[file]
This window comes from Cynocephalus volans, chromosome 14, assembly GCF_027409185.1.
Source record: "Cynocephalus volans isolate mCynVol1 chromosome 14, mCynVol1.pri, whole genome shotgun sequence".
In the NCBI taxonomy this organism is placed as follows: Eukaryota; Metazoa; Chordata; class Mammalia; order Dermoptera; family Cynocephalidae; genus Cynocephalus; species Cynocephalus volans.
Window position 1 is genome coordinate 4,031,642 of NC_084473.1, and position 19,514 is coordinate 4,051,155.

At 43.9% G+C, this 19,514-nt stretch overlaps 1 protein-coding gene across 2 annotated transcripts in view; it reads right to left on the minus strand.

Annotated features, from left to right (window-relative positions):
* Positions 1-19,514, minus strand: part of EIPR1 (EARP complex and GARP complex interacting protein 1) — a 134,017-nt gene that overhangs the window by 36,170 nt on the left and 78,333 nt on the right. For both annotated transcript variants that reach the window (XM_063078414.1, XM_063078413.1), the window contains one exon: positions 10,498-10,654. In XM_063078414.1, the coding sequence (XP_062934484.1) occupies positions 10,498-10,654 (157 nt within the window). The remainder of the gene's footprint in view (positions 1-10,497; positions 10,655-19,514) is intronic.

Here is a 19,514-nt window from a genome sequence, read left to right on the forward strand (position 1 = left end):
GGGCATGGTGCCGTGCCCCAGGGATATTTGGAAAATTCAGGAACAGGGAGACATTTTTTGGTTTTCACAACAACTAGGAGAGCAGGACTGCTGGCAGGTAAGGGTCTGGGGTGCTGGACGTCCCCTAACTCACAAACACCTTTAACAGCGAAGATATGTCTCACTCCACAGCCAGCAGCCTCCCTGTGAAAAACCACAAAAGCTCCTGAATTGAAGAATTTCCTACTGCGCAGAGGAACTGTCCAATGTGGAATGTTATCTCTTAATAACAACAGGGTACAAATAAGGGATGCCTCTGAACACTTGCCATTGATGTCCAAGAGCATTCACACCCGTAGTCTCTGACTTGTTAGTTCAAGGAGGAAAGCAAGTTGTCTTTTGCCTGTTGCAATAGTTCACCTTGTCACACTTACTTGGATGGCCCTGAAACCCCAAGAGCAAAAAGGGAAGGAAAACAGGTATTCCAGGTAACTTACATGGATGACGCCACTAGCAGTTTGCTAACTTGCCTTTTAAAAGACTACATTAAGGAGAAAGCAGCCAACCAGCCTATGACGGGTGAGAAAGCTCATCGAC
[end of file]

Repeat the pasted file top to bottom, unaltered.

This window comes from Cynocephalus volans, chromosome 14, assembly GCF_027409185.1.
Source record: "Cynocephalus volans isolate mCynVol1 chromosome 14, mCynVol1.pri, whole genome shotgun sequence".
In the NCBI taxonomy this organism is placed as follows: Eukaryota; Metazoa; Chordata; class Mammalia; order Dermoptera; family Cynocephalidae; genus Cynocephalus; species Cynocephalus volans.
Window position 1 is genome coordinate 4,031,642 of NC_084473.1, and position 19,514 is coordinate 4,051,155.

At 43.9% G+C, this 19,514-nt stretch overlaps 1 protein-coding gene across 2 annotated transcripts in view; it reads right to left on the minus strand.

Annotated features, from left to right (window-relative positions):
* Positions 1-19,514, minus strand: part of EIPR1 (EARP complex and GARP complex interacting protein 1) — a 134,017-nt gene that overhangs the window by 36,170 nt on the left and 78,333 nt on the right. For both annotated transcript variants that reach the window (XM_063078414.1, XM_063078413.1), the window contains one exon: positions 10,498-10,654. In XM_063078414.1, the coding sequence (XP_062934484.1) occupies positions 10,498-10,654 (157 nt within the window). The remainder of the gene's footprint in view (positions 1-10,497; positions 10,655-19,514) is intronic.

Here is a 19,514-nt window from a genome sequence, read left to right on the forward strand (position 1 = left end):
GGGCATGGTGCCGTGCCCCAGGGATATTTGGAAAATTCAGGAACAGGGAGACATTTTTTGGTTTTCACAACAACTAGGAGAGCAGGACTGCTGGCAGGTAAGGGTCTGGGGTGCTGGACGTCCCCTAACTCACAAACACCTTTAACAGCGAAGATATGTCTCACTCCACAGCCAGCAGCCTCCCTGTGAAAAACCACAAAAGCTCCTGAATTGAAGAATTTCCTACTGCGCAGAGGAACTGTCCAATGTGGAATGTTATCTCTTAATAACAACAGGGTACAAATAAGGGATGCCTCTGAACACTTGCCATTGATGTCCAAGAGCATTCACACCCGTAGTCTCTGACTTGTTAGTTCAAGGAGGAAAGCAAGTTGTCTTTTGCCTGTTGCAATAGTTCACCTTGTCACACTTACTTGGATGGCCCTGAAACCCCAAGAGCAAAAAGGGAAGGAAAACAGGTATTCCAGGTAACTTACATGGATGACGCCACTAGCAGTTTGCTAACTTGCCTTTTAAAAGACTACATTAAGGAGAAAGCAGCCAACCAGCCTATGACGGGTGAGAAAGCTCATCGAC